How did all this dust get there? Aren't ellipticals supposed to be 'dead and red' (the traditional ones, not the blue ones), where star-formation ceased long ago? And isn't it true that, left alone in the interstellar medium (ISM), dust will largely disappear after ~100 million years (a blink of a cosmic eye), being sputtered into a gas by the hot ISM plasma and cosmic rays? Yes, there will be some new dust created, as stars age and become red giants and blow smoke into
the ISM; but that can't ever amount to much. Sure, if the nucleus is active - an AGN - it may keep things well and truly stirred up, and keep creating new dust by any of several different processes.
Well, according to this recent paper, "Dust and Ionized Gas Association in E/S0 Galaxies with Dust Lanes: Clues to their Origin" (Finkelman et al. 2012
), a lot of different clues point to a somewhat surprising conclusion: the ionized gas (plasma) often seen outside the nuclear region in ellipticals is closely associated with the dust, and the ISM in these ellipticals may be surprisingly complex in its structure and morphology (not at all like the 'thin, uniform screen' often assumed in textbooks). The paper is fairly easy to read, and the conclusion a nice, calm summary:
We argue that these observed relations indicate that the ionized gas and the obscuring material have the same origin, are heated by the same sources and are well mixed. We conclude that an internal origin of the dust and ionized gas in E/S0 galaxies with dust lanes is highly unlikely; the hot gas content of E/S0 galaxies is quite heterogeneous and expected to aﬀect diﬀerently the grain size distribution, mass content and dust distribution of individual galaxies, whereas our ﬁndings are independent of the hot gas content of each galaxy. We argue also that our results are consistent with the ‘evaporation ﬂow’ hypothesis, albeit with some uncertainty as to the exact details of the process. If the dusty gas that we observe in the optical is part of the dense material arriving from outside during an accretion or merger event, than it could survive destruction even in hot and extreme environments. Relaxed gaseous discs and chaotic ﬁlamentary structures represent in this picture diﬀerent states of similar events. The frequent detection of tidal features, atomic and molecular gas and kinematically decoupled gas components in E/S0 galaxies with dust lanes support this proposed view.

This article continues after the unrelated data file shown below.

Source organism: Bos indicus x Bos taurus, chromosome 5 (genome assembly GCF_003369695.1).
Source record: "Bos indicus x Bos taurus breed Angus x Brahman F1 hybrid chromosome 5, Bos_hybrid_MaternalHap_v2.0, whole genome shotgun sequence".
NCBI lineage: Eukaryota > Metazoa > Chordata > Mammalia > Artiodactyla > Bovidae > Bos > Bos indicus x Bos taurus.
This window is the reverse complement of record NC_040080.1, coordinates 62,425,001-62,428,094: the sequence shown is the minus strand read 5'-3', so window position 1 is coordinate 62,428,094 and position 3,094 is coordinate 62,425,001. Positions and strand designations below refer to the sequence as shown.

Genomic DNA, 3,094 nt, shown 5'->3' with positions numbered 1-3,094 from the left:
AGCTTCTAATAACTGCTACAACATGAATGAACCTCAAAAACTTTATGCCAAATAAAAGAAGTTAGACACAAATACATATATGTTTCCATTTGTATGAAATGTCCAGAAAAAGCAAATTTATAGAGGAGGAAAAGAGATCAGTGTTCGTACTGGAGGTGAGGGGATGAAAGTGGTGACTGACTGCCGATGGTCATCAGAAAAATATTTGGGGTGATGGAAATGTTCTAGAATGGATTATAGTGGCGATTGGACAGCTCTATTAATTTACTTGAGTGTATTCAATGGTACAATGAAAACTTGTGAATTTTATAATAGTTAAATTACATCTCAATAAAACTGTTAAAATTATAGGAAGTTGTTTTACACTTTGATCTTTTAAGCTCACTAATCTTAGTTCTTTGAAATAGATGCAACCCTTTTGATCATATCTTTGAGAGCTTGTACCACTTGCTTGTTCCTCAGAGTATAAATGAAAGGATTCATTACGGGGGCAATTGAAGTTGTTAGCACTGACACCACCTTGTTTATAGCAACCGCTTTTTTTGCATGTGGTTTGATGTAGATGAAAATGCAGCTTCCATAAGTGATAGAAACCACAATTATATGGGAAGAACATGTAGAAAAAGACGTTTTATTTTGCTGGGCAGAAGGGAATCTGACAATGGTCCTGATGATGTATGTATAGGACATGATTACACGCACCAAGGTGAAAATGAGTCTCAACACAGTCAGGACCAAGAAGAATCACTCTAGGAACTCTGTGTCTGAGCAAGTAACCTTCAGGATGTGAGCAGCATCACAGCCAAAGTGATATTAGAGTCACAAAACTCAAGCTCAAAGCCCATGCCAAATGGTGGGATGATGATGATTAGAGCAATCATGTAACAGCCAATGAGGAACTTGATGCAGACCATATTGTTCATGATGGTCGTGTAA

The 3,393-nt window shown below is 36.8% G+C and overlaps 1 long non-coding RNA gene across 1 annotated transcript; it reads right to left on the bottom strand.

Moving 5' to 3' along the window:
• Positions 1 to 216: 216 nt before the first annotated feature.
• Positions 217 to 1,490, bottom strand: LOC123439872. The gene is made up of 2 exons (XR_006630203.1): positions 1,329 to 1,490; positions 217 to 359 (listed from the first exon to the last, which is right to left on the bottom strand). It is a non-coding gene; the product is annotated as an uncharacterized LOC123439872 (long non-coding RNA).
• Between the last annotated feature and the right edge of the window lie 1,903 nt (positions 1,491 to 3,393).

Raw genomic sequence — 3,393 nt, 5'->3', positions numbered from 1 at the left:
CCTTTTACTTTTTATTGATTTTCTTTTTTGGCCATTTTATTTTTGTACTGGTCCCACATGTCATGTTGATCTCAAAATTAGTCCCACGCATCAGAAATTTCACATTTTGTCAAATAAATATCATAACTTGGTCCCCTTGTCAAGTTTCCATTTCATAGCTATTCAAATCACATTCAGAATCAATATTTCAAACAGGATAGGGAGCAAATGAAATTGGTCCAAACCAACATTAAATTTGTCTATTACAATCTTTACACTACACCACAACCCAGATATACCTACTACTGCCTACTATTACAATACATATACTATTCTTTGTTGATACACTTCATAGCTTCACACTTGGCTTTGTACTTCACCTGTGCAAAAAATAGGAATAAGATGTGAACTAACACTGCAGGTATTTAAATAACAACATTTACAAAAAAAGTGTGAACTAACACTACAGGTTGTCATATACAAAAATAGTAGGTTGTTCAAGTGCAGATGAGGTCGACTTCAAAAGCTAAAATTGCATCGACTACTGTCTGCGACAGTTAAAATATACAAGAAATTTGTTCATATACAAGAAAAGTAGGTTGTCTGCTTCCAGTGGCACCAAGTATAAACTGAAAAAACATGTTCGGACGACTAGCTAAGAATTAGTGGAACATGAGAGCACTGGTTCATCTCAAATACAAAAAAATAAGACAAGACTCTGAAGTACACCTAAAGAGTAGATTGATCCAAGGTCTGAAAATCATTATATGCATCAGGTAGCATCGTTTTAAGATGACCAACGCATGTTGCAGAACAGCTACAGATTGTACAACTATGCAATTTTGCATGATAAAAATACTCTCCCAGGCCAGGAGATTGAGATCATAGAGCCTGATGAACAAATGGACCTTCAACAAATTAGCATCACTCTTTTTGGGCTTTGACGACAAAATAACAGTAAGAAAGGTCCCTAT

Hmm, I wonder what Robaina and Masters
would make of this? And maybe it might be worth somebody's while to collect elliptical-elliptical overlaps after all.
 All galaxies in this OotD have been posted many, many times before (except for AGZ0005b32), and I'm not even going to try to find who posted each first. As they're all (but one) NGC objects, the link is to the entry in the NGC catalogue LIST
 Did you hear that this most magnificent of space-based observatories ran out of liquid helium
, just last week, and so it's now basically just a big piece of space junk?